For many homeowners, the word Recession is practically synonymous with the 2008 mortgage meltdown. It brings to mind neighborhoods filled with For Sale signs and a massive foreclosure crisis. However, this is an artificial association based on recent history. If we take the long view of the economy, Recessions are generally no more likely to create significant housing downturns than any other movement in the economy.

What Is a Recession?

In general, an economic Recession is defined as a period of economic decline with a fall in the Gross Domestic Product (GDP) in two consecutive quarters. This is as contrasted with a Depression, which is a Recession that goes on for years and can involve an extreme, double-digit GDP decline.

Of course, our current economic downturn has been largely voluntary and is the result of the COVID-19 pandemic. This economic shutdown is unprecedented precisely because it is not primarily the result of market forces—and its resolution won’t be, either.

While economic activity is set to return to normal in some states with the relaxation of stay-at-home orders, a new round of COVID-19-related quarantines could come along again at any time. For many analysts, in fact, only an effective vaccine will put an end to the uncertainty presented by the pandemic.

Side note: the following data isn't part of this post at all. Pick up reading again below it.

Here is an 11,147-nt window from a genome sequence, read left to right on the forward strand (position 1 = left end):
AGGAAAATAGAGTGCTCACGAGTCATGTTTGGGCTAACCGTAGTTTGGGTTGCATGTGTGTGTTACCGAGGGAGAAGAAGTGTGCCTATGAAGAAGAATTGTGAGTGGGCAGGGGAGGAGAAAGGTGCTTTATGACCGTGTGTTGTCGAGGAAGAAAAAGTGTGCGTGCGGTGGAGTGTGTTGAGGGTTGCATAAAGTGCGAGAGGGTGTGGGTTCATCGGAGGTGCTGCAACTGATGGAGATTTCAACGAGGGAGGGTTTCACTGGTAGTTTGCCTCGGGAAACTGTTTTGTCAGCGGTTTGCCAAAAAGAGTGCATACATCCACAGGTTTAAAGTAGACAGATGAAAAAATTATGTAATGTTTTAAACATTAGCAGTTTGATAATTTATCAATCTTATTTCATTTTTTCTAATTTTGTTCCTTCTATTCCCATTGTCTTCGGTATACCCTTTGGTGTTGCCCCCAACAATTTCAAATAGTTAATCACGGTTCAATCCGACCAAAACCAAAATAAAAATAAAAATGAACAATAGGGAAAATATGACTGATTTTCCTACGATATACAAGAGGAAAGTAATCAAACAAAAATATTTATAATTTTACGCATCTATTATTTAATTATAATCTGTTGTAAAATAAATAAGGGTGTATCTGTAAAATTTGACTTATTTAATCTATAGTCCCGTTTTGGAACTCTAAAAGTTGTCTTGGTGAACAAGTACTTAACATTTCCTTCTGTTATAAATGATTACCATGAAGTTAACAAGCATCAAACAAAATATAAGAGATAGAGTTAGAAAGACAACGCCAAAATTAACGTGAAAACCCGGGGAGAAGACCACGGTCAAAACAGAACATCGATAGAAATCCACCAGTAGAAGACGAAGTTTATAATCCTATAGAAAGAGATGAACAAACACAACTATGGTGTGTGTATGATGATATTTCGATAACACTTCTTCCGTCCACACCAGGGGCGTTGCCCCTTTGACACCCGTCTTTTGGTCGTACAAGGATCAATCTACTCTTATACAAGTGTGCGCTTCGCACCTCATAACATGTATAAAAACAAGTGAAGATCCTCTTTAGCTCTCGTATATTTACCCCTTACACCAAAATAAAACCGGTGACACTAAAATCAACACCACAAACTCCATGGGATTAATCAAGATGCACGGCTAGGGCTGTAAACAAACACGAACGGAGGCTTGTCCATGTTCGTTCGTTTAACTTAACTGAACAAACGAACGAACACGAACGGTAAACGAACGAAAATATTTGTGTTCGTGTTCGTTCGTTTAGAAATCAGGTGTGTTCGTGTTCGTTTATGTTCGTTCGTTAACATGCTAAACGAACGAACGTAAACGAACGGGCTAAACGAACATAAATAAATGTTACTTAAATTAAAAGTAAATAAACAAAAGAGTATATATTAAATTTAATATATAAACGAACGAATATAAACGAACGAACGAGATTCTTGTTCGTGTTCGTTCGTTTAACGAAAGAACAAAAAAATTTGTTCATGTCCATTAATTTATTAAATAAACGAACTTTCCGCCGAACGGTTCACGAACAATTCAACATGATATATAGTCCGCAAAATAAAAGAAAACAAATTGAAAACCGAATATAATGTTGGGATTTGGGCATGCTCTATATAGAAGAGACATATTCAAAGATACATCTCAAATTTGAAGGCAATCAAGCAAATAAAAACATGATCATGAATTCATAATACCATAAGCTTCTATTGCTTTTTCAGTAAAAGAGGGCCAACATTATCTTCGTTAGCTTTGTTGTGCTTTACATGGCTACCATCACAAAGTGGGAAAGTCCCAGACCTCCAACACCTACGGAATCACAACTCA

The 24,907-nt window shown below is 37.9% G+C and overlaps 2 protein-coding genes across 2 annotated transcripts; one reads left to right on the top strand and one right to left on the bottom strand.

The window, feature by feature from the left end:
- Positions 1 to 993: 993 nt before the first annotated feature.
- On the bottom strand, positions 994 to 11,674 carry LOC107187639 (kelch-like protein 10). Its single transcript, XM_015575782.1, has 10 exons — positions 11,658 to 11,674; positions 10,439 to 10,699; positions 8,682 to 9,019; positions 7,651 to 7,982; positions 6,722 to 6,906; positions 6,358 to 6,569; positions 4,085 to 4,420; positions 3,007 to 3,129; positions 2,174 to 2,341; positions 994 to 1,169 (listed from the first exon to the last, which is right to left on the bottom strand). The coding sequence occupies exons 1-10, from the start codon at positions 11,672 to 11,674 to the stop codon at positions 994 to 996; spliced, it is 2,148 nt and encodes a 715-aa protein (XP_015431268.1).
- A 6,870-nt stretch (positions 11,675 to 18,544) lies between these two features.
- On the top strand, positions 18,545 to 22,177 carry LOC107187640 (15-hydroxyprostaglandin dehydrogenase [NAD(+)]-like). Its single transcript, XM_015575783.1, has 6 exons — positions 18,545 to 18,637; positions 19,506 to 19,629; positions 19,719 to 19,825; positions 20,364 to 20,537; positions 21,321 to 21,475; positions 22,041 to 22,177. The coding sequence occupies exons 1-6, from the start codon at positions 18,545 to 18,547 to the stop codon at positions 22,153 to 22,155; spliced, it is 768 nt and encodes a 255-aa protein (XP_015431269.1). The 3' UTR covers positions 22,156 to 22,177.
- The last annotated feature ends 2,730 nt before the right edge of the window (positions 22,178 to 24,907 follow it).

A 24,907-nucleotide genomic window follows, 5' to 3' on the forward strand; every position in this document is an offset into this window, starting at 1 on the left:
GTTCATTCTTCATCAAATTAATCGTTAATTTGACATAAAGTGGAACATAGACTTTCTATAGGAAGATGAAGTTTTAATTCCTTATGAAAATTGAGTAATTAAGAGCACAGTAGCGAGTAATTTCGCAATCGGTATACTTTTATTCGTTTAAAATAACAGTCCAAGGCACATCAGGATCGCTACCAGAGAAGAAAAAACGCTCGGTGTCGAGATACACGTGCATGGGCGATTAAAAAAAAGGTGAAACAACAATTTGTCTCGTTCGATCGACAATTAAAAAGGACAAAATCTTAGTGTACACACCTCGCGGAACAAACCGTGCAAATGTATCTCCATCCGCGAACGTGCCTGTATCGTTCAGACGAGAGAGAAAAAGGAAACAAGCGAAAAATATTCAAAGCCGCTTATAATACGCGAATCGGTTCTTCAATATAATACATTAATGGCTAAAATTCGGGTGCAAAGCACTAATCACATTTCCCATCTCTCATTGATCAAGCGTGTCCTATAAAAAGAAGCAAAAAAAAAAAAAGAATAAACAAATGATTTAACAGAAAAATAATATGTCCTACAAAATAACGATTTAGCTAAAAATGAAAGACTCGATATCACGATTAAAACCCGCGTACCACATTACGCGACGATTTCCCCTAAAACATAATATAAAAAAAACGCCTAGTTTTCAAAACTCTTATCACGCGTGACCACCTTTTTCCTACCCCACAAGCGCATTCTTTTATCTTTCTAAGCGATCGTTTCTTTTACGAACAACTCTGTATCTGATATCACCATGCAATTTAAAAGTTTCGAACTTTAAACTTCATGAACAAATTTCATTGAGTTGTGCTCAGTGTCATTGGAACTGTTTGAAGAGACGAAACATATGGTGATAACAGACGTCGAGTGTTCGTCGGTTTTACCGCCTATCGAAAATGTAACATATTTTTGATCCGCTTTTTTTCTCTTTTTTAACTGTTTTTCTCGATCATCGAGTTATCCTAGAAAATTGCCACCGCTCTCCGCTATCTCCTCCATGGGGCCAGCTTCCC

Historical Trends: Recession vs. Housing Decline

Economic downturns can, of course, result in market factors that stress the housing market, from increased unemployment to decreased demand as families decide to stay put and ride out the financial decline. However, historically there is little positive correlation between Recessions and a decline in housing prices.

Looking back over the last forty years, there have been five separate recessions: 1980, 1981-82, 1990-91, 2001, and 2007-09. They have generally occurred at times of major political upheaval and at a fairly predictable pace.

Looking at housing prices during the same time periods, you see the following changes:

  • 1980: -2.6%
  • 1981-82: -5.8%
  • 1990-91: -6.7%
  • 2001: +4.4%
  • 2007-09: -16.7%

While small declines in housing prices generally occur during a Recession, with the exception of 2001, in most cases the declines are so small that they can be easily explained as part of the normal pattern of market fluctuations that are occurring all of the time.

Breaking these numbers down even further by month, the 1990-91 Recession, which includes the largest drop in home prices until 2007-09, occurred during a nine month period from July to March, traditionally the slowest time of year in most markets.

In contrast to the perceived association between Recession and home prices, the 2001 Recession saw home prices jump by 4.4% during the same period, even with the simultaneous upheaval experienced in the aftermath of the 9/11 terrorist attacks.

CHRISTY MURDOCK EDGAR,  “The Difference Between a Recession and a Housing Crash” American Lifestyle,